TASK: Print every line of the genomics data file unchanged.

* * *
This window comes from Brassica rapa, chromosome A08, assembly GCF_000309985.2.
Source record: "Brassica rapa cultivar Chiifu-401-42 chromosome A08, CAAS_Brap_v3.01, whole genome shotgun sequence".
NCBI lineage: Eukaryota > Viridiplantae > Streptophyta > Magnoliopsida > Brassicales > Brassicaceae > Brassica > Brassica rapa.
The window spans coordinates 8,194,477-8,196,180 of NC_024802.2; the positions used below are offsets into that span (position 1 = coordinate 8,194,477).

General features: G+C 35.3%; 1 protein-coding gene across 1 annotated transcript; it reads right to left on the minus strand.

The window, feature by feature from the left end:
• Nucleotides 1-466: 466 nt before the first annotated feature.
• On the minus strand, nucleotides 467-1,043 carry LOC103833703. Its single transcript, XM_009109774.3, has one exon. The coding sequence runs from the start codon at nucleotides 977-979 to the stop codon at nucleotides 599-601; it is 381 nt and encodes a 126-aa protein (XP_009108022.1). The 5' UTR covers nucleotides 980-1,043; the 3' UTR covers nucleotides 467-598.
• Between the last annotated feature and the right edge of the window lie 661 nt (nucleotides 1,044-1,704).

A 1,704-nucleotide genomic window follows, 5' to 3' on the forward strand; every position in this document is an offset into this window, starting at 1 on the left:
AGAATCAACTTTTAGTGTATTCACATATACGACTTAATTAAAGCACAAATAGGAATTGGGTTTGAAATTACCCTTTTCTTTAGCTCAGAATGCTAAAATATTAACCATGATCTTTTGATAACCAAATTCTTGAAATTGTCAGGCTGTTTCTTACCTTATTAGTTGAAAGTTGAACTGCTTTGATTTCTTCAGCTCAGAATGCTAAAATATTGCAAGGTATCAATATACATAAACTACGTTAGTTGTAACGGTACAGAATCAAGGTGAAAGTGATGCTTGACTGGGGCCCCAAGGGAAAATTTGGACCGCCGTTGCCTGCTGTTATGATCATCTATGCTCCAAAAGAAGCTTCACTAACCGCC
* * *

This window comes from Brassica rapa, chromosome A08, assembly GCF_000309985.2.
Source record: "Brassica rapa cultivar Chiifu-401-42 chromosome A08, CAAS_Brap_v3.01, whole genome shotgun sequence".
NCBI lineage: Eukaryota > Viridiplantae > Streptophyta > Magnoliopsida > Brassicales > Brassicaceae > Brassica > Brassica rapa.
The window spans coordinates 8,194,477-8,196,180 of NC_024802.2; the positions used below are offsets into that span (position 1 = coordinate 8,194,477).

General features: G+C 35.3%; 1 protein-coding gene across 1 annotated transcript; it reads right to left on the minus strand.

The window, feature by feature from the left end:
• Nucleotides 1-466: 466 nt before the first annotated feature.
• On the minus strand, nucleotides 467-1,043 carry LOC103833703. Its single transcript, XM_009109774.3, has one exon. The coding sequence runs from the start codon at nucleotides 977-979 to the stop codon at nucleotides 599-601; it is 381 nt and encodes a 126-aa protein (XP_009108022.1). The 5' UTR covers nucleotides 980-1,043; the 3' UTR covers nucleotides 467-598.
• Between the last annotated feature and the right edge of the window lie 661 nt (nucleotides 1,044-1,704).

A 1,704-nucleotide genomic window follows, 5' to 3' on the forward strand; every position in this document is an offset into this window, starting at 1 on the left:
AGAATCAACTTTTAGTGTATTCACATATACGACTTAATTAAAGCACAAATAGGAATTGGGTTTGAAATTACCCTTTTCTTTAGCTCAGAATGCTAAAATATTAACCATGATCTTTTGATAACCAAATTCTTGAAATTGTCAGGCTGTTTCTTACCTTATTAGTTGAAAGTTGAACTGCTTTGATTTCTTCAGCTCAGAATGCTAAAATATTGCAAGGTATCAATATACATAAACTACGTTAGTTGTAACGGTACAGAATCAAGGTGAAAGTGATGCTTGACTGGGGCCCCAAGGGAAAATTTGGACCGCCGTTGCCTGCTGTTATGATCATCTATGCTCCAAAAGAAGCTTCACTAACCGCC